From 09/17/2010 to 10/10/2010


ECLIPSED centers on the lives of five women who are thrown together by the recent civil war in Liberia. Salvaged as chattel from wartime looting, these “wives” of the commanding officer form a hardscrabble alliance and develop their own a hierarchy as they confront questions of survival within their compound. Surprisingly vivacious and often funnier than you would expect, Eclipsed raises thought-provoking questions about power and resistance, solidarity and complicity, as the women hold out for the hope of a brighter destiny.


The reviews are in.

BEST OF 2010–Eclipsed, Frank Theatre: Frank Theatre brought home the tragedies of the long-running Liberian Civil War in this searing work by Danai Gurira, but it was the performances that elevated the show to one of the year’s very best in the Twin Cities. In a guerrilla camp, several “wives”—women essentially enslaved to the camp’s leader—try to carve out some kind of life for themselves amid the horrifying daily struggle for survival. The most surprising part of the production was that the script, the five-woman cast, and director Wendy Knox were able to find humanity and even humor amid the horrors.” –Ed Huyck, Best of 2010, City Pages

“Frank Theatre’s production, directed by Wendy Knox, adeptly conveys the nuanced nature of Gurira’s play. The balanced, solid ensemble of actors expresses the women’s various responses to the horror of their world, from the violent rage of Number Two (Nisreen Dawan) to the resolute hopefulness of the Peace Lady (Signe Harriday), with insight, humor and compassion. This award-winning play raises more questions than it answers as it challenges audiences to ponder the devastating, and often unexpected, effects war has on its victims. Frank Theatre’s area premiere of this riveting piece of work more than does it justice.” –Lisa Brock, StarTribune

“Eclipsed, the 2009 play by Obie Award-winning playwright Danai Gurira tells the story of an unlikely sisterhood of five women in civil war-torn Liberia. In Frank Artistic Director Wendy Knox’s hands, the production is intense, but never heavy-handed. A strong, well-matched cast brings to life the play’s humanity and occasional comedy, which make themes of loss of identity amidst the horrors of war less emotionally-draining than you might expect without lessening the power of its message.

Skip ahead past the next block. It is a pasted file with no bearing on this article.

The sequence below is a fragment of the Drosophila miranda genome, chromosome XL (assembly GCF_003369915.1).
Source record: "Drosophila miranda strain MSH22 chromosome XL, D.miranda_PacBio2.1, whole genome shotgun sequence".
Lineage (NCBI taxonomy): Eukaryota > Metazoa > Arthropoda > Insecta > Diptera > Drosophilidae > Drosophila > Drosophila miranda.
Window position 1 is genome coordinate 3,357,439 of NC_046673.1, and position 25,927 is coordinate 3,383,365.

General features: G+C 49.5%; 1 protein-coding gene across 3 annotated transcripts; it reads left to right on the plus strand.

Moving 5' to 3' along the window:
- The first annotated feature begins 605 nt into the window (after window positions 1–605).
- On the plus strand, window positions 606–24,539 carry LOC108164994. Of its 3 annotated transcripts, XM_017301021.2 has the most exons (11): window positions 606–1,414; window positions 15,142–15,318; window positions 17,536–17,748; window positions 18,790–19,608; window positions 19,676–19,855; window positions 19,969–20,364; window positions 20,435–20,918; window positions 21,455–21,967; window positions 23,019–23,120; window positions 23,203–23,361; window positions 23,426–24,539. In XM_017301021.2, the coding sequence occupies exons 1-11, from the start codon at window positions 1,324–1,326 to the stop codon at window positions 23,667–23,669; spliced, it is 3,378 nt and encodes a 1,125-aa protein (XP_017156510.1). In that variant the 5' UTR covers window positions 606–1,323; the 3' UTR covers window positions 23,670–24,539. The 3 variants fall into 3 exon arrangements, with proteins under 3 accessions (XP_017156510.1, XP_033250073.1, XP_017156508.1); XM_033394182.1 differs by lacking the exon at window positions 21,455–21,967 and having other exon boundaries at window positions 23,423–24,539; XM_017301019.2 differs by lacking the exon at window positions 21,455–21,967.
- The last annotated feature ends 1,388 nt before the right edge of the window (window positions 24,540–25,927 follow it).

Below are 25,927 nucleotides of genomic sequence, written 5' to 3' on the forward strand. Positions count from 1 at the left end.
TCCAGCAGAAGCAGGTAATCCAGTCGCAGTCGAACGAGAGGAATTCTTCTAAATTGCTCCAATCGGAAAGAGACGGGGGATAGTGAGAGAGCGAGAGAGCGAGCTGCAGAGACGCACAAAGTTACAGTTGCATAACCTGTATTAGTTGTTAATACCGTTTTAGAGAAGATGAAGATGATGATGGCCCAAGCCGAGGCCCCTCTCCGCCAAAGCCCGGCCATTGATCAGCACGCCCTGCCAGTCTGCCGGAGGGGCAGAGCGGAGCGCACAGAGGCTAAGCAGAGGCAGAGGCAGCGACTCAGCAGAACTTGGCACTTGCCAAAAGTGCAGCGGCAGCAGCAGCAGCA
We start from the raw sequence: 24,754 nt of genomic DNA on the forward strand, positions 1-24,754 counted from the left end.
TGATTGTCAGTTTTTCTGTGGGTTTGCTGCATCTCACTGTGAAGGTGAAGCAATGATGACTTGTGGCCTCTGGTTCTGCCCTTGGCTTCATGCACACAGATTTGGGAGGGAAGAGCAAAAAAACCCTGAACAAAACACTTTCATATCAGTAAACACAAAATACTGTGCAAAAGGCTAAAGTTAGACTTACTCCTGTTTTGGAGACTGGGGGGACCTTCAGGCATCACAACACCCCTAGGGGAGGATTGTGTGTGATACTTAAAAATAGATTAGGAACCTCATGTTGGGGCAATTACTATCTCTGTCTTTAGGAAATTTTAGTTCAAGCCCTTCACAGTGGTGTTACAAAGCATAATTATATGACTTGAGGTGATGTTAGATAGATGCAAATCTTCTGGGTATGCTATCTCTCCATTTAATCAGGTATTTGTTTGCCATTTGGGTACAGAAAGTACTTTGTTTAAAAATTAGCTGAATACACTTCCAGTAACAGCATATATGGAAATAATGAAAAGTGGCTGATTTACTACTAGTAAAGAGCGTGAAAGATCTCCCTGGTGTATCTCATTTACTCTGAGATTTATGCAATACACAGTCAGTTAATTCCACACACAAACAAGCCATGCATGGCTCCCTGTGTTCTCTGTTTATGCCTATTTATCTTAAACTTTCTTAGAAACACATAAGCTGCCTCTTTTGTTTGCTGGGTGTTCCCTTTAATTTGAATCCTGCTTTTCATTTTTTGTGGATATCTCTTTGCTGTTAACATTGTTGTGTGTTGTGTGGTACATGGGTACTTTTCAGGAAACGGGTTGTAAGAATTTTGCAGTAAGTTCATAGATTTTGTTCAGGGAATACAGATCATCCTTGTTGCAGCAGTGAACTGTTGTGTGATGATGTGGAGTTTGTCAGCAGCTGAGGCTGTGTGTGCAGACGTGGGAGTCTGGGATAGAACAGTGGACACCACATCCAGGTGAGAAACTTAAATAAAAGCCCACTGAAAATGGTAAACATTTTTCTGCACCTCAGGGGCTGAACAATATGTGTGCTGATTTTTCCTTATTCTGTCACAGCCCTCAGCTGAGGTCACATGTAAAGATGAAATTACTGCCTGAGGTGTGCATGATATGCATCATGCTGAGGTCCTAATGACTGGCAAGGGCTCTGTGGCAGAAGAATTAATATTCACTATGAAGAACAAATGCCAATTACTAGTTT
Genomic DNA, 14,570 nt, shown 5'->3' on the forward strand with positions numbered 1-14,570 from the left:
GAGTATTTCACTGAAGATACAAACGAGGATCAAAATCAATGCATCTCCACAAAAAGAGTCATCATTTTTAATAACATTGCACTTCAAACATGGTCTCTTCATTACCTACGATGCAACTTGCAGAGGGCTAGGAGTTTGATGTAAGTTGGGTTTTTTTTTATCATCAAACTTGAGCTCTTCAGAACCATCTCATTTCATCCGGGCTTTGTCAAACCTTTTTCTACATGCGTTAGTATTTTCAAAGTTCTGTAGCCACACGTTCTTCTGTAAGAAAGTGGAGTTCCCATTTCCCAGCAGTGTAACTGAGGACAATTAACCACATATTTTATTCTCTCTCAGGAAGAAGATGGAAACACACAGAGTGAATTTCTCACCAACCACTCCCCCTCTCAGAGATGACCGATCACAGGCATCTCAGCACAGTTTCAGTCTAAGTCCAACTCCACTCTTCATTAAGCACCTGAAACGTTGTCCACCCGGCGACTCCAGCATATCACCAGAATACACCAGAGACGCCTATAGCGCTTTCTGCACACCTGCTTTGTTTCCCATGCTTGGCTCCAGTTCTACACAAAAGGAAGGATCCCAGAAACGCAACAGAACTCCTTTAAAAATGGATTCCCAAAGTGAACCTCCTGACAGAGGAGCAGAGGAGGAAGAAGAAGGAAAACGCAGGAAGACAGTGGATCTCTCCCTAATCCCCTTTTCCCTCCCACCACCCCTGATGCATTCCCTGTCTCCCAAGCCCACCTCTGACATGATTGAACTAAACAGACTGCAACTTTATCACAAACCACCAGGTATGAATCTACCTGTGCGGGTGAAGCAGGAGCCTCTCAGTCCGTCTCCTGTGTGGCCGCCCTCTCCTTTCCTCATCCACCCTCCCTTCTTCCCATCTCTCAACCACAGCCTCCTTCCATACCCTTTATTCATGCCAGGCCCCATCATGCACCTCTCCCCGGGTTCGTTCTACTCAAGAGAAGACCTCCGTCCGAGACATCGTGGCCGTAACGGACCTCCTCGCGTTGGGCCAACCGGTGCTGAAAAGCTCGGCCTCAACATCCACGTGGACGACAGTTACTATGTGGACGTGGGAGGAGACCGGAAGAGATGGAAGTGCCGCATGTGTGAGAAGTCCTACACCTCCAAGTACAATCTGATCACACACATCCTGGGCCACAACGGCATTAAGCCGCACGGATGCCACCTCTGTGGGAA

“Frank favorite Shá Cage brings dignity and depth to the role of Helena, who we come to know in the play as Number One. Like the other female characters she is referred to by her rank in the pecking order of concubines (euphemistically, “wives”) of “the CO”, a warload in Liberia’s most recent civil war. Hope Cervantes is Bessie (Number Two), a wannabe Diana Ross-lookalike always on the look out for fancy clothes and a new wig.  Yeukai Mudzi plays “The Girl” (aka Number Four), the most recent addition to the CO’s harem, with a perfect combination of naïveté and strength.

“Nisreen Dawan is Maima, (once known as Number Two in the compound), now a tough, rifle-toting soldier with a penchant for designer clothes made in America (we see her first in a Tommy Girl shirt).  The cast is rounded out by Signe Harriday as Rita, a peacemaker who has come to help put the lives of the country’s women back together, though she herself has lost everything. Michael Croswell’s set gives us a multi-functional indoor/outdoor room at the CO’s compound where the women sleep on the floor in squalor. Other scenes take place just outside and on the front line of the war where Maima teaches Number Four – after she recruits her as a freedom fighter – how to use her rifle and “fire” (or kill) the enemy.

“There are many reasons to see this play. It is perhaps one of Frank’s most thought-provoking productions of the past couple years, and if nothing else, it’ll give you a good excuse to brush up on your Liberian history, something Americans in particular might benefit from given the country’s political origins. Bit don’t let the contemporary political framework keep you away.  Eclipsed is melded to its subject matter in such a way that the themes are relevant and universal even as it tells an important story of a specific war.”  –David DeYoung,

“There’s an engrossing scene in the middle of Danai Gurira’s play “Eclipsed,” which takes place in the desperate morass of blood and brutality that was Liberia’s civil war of earlier this decade. On one side of the stage, a woman is learning how to write her name. On the other, a teenage girl is being taught how to shoot a semi-automatic rifle. The implication is clear: These women can try to shoot their way out of this mess or read and write their way out.

“It’s just one of many electrifying moments in a powerful production from Frank Theatre. Written by a Macalester College graduate who traveled to Liberia to chronicle women’s wartime experiences, “Eclipsed” is a painfully realistic, gripping play about how five characters choose to deal with man’s inhumanity to woman. Under the skilled direction of Wendy Knox, it becomes a deeply involving experience.” –Rob Hubbard, Pioneer Press